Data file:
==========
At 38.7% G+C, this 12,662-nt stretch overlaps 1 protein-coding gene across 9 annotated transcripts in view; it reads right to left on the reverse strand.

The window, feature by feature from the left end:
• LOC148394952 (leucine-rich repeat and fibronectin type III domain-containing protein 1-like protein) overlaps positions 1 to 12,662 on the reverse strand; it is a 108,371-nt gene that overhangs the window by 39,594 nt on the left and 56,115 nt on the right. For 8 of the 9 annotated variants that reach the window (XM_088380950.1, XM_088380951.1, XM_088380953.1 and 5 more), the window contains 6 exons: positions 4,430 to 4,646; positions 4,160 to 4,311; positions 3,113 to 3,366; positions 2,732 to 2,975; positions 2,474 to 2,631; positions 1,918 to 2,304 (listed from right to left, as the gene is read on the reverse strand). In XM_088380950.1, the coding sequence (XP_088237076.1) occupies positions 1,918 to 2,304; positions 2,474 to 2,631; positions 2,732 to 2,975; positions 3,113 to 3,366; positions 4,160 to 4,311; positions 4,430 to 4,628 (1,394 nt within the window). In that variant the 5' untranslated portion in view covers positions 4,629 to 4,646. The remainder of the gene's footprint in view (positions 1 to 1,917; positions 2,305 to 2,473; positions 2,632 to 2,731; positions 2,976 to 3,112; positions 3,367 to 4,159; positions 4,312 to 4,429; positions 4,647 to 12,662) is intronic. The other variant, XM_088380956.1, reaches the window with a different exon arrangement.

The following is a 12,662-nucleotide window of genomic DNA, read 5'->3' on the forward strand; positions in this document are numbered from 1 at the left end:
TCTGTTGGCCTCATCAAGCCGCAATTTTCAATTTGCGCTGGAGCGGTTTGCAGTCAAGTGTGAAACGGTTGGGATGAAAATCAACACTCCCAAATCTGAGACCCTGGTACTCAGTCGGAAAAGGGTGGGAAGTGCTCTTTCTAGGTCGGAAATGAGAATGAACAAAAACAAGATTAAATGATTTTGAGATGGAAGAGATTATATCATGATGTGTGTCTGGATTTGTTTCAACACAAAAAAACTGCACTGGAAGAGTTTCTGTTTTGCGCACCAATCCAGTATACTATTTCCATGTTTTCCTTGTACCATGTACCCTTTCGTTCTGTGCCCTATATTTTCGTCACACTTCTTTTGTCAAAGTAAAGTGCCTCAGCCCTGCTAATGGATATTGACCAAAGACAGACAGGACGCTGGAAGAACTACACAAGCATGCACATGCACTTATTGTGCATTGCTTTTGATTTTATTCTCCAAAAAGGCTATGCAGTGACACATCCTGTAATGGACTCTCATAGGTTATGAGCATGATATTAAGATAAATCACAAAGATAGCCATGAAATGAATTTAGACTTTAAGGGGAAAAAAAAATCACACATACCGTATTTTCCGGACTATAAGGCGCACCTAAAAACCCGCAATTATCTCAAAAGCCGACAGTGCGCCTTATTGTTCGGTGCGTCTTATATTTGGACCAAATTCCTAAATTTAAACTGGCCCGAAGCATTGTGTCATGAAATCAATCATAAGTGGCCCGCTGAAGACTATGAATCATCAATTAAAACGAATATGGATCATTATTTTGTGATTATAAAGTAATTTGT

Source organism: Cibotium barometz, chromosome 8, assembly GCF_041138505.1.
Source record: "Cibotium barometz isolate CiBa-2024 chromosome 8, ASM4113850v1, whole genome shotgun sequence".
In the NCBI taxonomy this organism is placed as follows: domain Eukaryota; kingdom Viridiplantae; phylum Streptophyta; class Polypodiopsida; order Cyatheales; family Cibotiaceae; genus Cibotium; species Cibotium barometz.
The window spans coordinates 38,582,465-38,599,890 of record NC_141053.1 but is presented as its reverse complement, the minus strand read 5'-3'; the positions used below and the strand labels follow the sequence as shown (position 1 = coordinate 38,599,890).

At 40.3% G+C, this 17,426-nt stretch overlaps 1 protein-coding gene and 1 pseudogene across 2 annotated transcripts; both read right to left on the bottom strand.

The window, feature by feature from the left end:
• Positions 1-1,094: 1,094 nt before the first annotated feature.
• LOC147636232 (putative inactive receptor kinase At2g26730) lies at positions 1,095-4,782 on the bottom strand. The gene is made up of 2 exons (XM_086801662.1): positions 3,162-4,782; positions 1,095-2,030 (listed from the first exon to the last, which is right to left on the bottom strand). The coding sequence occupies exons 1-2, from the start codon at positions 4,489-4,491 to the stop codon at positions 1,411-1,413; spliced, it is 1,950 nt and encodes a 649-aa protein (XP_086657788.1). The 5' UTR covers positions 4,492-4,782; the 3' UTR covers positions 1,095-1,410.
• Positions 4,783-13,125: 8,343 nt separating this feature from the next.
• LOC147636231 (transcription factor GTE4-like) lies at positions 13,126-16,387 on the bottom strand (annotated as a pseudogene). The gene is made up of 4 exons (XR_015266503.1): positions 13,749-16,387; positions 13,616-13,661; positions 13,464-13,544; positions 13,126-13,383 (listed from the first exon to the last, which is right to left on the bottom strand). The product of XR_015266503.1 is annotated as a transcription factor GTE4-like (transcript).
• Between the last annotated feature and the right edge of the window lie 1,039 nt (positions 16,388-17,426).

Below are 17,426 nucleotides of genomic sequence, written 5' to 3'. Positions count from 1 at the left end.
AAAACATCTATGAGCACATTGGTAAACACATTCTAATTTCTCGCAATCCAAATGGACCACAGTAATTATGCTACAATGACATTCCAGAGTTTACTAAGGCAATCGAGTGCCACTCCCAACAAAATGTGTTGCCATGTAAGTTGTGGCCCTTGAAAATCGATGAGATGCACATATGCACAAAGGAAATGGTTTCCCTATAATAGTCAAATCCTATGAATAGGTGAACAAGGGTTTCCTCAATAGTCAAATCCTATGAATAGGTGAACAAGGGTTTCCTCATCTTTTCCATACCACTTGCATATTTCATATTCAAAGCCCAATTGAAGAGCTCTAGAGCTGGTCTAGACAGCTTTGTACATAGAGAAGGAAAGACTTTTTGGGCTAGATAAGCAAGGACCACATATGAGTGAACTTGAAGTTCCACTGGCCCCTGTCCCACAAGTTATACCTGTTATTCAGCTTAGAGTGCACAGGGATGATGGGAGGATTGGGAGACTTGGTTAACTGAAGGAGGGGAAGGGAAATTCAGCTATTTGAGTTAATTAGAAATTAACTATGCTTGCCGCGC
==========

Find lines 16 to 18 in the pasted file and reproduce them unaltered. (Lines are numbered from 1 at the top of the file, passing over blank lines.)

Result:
• Between the last annotated feature and the right edge of the window lie 1,039 nt (positions 16,388-17,426).

Below are 17,426 nucleotides of genomic sequence, written 5' to 3'. Positions count from 1 at the left end.
AAAACATCTATGAGCACATTGGTAAACACATTCTAATTTCTCGCAATCCAAATGGACCACAGTAATTATGCTACAATGACATTCCAGAGTTTACTAAGGCAATCGAGTGCCACTCCCAACAAAATGTGTTGCCATGTAAGTTGTGGCCCTTGAAAATCGATGAGATGCACATATGCACAAAGGAAATGGTTTCCCTATAATAGTCAAATCCTATGAATAGGTGAACAAGGGTTTCCTCAATAGTCAAATCCTATGAATAGGTGAACAAGGGTTTCCTCATCTTTTCCATACCACTTGCATATTTCATATTCAAAGCCCAATTGAAGAGCTCTAGAGCTGGTCTAGACAGCTTTGTACATAGAGAAGGAAAGACTTTTTGGGCTAGATAAGCAAGGACCACATATGAGTGAACTTGAAGTTCCACTGGCCCCTGTCCCACAAGTTATACCTGTTATTCAGCTTAGAGTGCACAGGGATGATGGGAGGATTGGGAGACTTGGTTAACTGAAGGAGGGGAAGGGAAATTCAGCTATTTGAGTTAATTAGAAATTAACTATGCTTGCCGCGC